The strategy will, after all, set out environmental policies and targets which are necessary to meet the Government's international as well as their domestic obligations. The ultimate responsibility for its content must therefore rest with the Government and Ministers and not with the agency.

At Second Reading the Minister stated (at col. 1462 on 15th December 1994) that central policy decisions are a matter for government, while the agency is essentially a pollution protection and water management body. Perhaps my noble friend who is to respond will explain why the division of responsibility is not to be reflected in the Scottish provisions of Clause 75.

There is some anxiety in the industry that, were the regimes to be greatly different, offering incentives to do business in one part of the United Kingdom rather than another, it could distort the management of waste. It is therefore necessary to have a universal strategy and that is the purpose of the amendments. I beg to move.

Lord Carmichael of Kelvingrove

I wish to speak to some of the other amendments in the group: Amendments Nos. 269A, 271, 273, 279 and 286. I start with Amendment No. 269A which proposes on page 80 at line 1 to insert after the word "prepare" the phrase: following consultation with local authorities". The argument behind that is to ensure that the local authorities, which will largely have the responsibility for collecting the bulk of the waste, should be given the opportunity to make some input of advice on the structure. It is important that those responsible for the waste disposal functions should have an input into the policies in relation to the recovery and disposal of waste in Scotland.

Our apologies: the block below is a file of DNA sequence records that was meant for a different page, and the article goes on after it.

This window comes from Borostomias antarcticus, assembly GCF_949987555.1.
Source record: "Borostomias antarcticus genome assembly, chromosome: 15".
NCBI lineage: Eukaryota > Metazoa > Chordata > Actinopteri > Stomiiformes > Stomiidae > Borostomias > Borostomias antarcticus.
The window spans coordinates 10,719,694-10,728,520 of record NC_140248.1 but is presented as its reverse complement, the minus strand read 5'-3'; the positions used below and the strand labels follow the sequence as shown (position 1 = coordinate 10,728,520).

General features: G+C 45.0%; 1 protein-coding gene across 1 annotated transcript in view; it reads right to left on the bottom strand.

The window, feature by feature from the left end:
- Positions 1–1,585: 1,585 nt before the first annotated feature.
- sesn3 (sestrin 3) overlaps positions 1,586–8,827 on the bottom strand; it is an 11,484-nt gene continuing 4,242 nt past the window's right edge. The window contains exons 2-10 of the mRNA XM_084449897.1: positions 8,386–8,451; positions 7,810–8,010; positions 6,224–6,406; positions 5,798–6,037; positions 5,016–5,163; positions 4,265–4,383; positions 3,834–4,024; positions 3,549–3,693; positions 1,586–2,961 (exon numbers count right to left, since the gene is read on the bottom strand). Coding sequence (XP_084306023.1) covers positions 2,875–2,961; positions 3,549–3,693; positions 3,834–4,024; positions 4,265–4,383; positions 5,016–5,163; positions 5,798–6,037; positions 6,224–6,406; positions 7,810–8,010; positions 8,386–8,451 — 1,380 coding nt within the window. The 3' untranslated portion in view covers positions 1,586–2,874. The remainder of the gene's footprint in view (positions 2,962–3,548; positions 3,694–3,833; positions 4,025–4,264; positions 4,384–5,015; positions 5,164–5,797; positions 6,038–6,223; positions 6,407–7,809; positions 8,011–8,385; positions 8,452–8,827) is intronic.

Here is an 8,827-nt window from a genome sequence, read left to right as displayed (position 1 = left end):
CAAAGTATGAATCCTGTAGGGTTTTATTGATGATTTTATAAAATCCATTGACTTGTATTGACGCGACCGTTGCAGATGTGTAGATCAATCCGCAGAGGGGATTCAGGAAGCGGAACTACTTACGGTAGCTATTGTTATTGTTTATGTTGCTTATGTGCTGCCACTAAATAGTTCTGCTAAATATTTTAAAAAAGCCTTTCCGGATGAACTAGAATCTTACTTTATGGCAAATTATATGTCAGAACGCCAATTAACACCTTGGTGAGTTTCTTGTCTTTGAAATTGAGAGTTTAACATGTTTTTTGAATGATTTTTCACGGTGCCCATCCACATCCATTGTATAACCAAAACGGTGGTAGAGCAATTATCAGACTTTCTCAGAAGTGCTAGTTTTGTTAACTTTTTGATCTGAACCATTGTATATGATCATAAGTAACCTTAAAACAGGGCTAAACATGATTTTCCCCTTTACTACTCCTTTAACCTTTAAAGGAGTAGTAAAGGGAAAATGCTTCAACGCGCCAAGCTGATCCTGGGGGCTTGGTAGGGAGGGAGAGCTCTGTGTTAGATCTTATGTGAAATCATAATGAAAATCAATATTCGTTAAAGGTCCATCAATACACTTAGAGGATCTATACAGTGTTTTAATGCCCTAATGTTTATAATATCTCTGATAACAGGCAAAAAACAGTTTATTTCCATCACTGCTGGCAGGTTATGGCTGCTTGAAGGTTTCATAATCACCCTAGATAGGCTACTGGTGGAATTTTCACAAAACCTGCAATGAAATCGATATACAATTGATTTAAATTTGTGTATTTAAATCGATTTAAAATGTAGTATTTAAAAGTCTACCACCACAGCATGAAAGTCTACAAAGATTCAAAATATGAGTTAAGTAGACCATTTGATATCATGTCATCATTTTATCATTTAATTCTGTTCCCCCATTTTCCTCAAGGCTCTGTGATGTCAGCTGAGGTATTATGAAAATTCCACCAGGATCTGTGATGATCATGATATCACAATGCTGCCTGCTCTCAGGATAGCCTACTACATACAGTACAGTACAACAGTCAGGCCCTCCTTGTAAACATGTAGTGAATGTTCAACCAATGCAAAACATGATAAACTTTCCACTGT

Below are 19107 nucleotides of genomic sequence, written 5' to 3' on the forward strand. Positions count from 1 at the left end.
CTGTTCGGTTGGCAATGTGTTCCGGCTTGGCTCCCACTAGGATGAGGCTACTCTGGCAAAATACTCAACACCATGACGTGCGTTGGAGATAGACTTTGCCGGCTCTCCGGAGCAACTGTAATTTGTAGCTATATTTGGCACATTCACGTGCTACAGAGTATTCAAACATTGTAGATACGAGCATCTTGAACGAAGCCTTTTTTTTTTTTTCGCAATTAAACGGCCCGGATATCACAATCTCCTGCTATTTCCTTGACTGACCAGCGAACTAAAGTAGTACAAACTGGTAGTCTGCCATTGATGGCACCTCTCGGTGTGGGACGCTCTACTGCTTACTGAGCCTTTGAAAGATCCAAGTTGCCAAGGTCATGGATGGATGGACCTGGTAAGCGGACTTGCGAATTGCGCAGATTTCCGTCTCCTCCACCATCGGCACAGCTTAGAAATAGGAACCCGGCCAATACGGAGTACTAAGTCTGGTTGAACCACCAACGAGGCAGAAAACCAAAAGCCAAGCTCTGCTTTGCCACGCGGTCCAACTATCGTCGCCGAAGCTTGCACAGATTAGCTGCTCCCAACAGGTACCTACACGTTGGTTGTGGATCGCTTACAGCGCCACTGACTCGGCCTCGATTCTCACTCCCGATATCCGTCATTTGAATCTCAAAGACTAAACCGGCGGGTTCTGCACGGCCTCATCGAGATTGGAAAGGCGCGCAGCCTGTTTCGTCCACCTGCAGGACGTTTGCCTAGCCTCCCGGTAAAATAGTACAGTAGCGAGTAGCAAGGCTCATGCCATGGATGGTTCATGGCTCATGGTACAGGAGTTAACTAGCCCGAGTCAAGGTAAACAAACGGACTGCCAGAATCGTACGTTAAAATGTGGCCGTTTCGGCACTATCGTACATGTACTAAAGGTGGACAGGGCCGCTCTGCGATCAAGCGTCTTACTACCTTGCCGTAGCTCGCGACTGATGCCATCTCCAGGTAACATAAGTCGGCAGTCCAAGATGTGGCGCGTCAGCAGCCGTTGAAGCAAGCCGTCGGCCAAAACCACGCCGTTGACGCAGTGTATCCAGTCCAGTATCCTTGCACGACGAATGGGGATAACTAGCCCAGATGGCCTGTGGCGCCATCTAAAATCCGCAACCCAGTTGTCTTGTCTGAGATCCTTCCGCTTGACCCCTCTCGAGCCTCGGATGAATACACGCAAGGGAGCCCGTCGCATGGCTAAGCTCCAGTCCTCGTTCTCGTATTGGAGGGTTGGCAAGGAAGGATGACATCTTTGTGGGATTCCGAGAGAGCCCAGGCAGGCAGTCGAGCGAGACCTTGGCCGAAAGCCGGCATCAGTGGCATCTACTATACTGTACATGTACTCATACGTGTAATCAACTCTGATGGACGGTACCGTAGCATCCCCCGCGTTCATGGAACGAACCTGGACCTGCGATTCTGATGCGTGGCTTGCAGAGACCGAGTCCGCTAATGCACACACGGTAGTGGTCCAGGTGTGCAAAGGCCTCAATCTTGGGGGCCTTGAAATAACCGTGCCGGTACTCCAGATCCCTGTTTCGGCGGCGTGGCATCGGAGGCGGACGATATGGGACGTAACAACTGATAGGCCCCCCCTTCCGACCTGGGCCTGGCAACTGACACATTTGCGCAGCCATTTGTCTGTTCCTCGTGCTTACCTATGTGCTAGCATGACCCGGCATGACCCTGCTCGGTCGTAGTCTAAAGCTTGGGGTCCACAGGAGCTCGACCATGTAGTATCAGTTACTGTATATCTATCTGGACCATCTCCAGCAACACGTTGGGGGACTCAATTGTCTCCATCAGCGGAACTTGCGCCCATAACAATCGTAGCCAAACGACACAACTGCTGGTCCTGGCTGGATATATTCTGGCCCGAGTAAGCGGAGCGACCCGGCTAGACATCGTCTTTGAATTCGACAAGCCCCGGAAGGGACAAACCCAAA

Amendment No. 271 is important because members of the public should know about the national waste strategy and that they are able to inspect, free of charge, the contents of that strategy. Consumers will play a central role in the process of a national waste strategy and, in addition, as local taxpayers they have a stake in the decisions taken which influence the contents of the strategy.

Much of the debate so far has stressed the fact that the public are becoming very aware of waste management. Therefore those members of the public who are sufficiently interested should be able to inspect the strategy that is suggested for the disposal of waste.

Amendment No. 273 would alert members of the public—it will of course be those who are interested—to any major modification that is made to the strategy. As I have said, they should be able to inspect any such modifications free of charge. As was accepted with an earlier amendment, they should have the right to see the general strategy at the very beginning. I believe that the noble Lord wishes to intervene.